The first home we arrived in was deep in the township of Botshebelo. We wound down roads and passed small brick homes built by the government. 2 rooms. We passed aluminum shacks slowly being built as the resident could afford. The yards were dirt, the fences were a few think pieces of barbed wire. But many of them had flowers planted and thriving. Women were sweeping their stoop, made of dirt, but still wanting it to look smooth. It was eerily quiet, but most of the children were in school. We arrived at the home of a lovely woman who wanted to adopt her niece. The first smell that overwhelmed me was of feces. The outhouse was close to the door. A little girl was eating some traditional South African food with her fingers (also traditional). The woman welcome all 5 of into her home. She scurried around for chairs for everyone as I took it all in. We were in the fully finshed kitchen. It was very small but had enough room for 2 refrigerators, a very small stove, a washing machine and a wall of cabinets. I looked past the kitchen and my eyes were drawn to the other two rooms of the house. Dirt floors, cement brick walls, a tin roof with wires hanging everywhere. I large garbage can. Multiple pieces of lumber, a tub likely used for washing dishes and people.
But what I could not get over was the genuine smile of this woman. She was so excited that she could legally adopt her niece. She has been caring for the child for a year, and the child lived in a home right behind her until her mother died. This woman receives a grant from the government for fostering her niece and when the adoption is finalized the grant will be cut to less than half. She does not care because she knows how important permanence is.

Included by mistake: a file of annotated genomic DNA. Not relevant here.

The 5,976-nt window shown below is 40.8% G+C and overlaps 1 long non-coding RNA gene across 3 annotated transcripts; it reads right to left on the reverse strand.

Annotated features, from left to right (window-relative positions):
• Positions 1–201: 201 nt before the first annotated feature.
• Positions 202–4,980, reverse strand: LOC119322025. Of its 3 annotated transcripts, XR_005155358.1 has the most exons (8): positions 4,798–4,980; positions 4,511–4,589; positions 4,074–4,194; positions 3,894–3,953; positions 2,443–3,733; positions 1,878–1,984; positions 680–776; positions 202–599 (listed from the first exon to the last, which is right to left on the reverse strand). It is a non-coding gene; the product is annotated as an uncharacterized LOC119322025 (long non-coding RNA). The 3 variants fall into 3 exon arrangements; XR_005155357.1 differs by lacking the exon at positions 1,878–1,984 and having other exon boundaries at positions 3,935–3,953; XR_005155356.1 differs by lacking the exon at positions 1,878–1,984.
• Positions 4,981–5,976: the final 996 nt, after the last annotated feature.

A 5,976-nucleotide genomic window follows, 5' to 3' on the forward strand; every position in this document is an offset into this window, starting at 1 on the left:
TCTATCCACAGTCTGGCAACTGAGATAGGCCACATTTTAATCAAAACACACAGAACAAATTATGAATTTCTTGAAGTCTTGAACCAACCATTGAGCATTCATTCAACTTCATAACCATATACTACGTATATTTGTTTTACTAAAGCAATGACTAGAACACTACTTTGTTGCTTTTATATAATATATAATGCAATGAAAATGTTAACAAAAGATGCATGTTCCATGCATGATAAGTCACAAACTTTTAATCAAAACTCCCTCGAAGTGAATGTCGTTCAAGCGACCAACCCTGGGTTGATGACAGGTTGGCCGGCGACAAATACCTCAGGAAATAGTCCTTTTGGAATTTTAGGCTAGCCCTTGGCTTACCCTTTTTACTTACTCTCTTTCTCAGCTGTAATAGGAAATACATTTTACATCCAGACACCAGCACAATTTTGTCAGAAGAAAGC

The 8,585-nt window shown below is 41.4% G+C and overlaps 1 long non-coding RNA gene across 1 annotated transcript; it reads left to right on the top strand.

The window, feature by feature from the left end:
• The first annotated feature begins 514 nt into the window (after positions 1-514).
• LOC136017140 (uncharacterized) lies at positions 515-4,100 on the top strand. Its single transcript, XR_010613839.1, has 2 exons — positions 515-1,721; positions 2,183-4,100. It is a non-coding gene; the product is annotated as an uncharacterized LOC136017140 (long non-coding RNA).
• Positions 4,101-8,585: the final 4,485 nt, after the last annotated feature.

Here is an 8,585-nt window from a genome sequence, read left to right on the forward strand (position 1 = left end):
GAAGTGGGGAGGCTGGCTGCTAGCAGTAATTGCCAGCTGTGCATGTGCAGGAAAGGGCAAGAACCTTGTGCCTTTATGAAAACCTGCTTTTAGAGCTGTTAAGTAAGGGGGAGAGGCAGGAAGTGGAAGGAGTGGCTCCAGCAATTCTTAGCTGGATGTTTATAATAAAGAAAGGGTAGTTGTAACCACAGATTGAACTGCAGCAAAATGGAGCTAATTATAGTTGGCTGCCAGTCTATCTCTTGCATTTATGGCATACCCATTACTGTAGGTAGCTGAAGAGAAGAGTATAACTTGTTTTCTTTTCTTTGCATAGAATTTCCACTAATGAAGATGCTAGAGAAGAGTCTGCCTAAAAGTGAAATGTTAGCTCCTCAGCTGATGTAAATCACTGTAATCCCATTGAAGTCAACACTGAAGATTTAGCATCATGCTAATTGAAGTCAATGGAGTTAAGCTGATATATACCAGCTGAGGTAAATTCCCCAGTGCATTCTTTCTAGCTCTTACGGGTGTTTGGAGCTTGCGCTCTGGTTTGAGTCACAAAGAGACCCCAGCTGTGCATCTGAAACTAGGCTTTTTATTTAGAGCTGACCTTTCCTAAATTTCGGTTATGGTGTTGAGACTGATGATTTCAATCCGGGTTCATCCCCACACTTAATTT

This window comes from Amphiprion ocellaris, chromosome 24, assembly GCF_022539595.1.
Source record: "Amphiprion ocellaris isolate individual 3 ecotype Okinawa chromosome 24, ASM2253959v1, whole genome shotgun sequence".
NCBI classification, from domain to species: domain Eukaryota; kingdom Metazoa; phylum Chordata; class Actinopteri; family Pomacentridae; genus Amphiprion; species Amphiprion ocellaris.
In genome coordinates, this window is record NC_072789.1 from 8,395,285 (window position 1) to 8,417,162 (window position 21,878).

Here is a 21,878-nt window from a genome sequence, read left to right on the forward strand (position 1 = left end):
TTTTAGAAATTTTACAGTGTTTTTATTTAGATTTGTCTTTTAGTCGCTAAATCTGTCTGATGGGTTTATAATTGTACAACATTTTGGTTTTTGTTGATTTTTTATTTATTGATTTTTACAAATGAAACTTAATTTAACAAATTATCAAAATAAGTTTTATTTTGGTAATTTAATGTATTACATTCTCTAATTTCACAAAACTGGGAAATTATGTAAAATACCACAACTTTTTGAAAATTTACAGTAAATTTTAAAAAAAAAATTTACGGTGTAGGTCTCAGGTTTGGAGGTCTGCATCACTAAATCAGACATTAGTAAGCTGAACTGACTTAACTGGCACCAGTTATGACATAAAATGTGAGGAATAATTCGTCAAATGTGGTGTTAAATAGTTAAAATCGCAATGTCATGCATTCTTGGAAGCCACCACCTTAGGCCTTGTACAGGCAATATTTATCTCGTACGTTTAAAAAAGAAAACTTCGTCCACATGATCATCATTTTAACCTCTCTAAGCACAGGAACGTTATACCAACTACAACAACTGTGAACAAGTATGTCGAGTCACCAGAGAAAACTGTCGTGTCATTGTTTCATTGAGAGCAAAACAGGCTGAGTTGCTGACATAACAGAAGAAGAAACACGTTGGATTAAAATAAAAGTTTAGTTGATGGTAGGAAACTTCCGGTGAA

She showed us the two other houses in the “compound” both of them were finished. They were small, small than most people’s RV’s, but they were beautiful. They were cared for. They were curtains in the window and a table cloth on the table. The beds were made. There were plants and flowers and wall decorations. This extended family was proud of their homes. The built them themselves over time. They lived in them half- finished for as long as it took to finish.
I did not measure square feet of rooms, I did not test water. I did not care that there were wires hanging from the ceiling or only one bedroom for 5 people. I knew this woman loved her niece. I knew this woman would do anything for this child. She told us how she supported her emotionally though her mother’s death.
It just reminds me how we focus on so many of the wrong things. We cannot or are not allowed, to look beyond policy and rules. We are so distracted by these things we can rarely see the heart. And as the saying goes, “Home is where the heart is”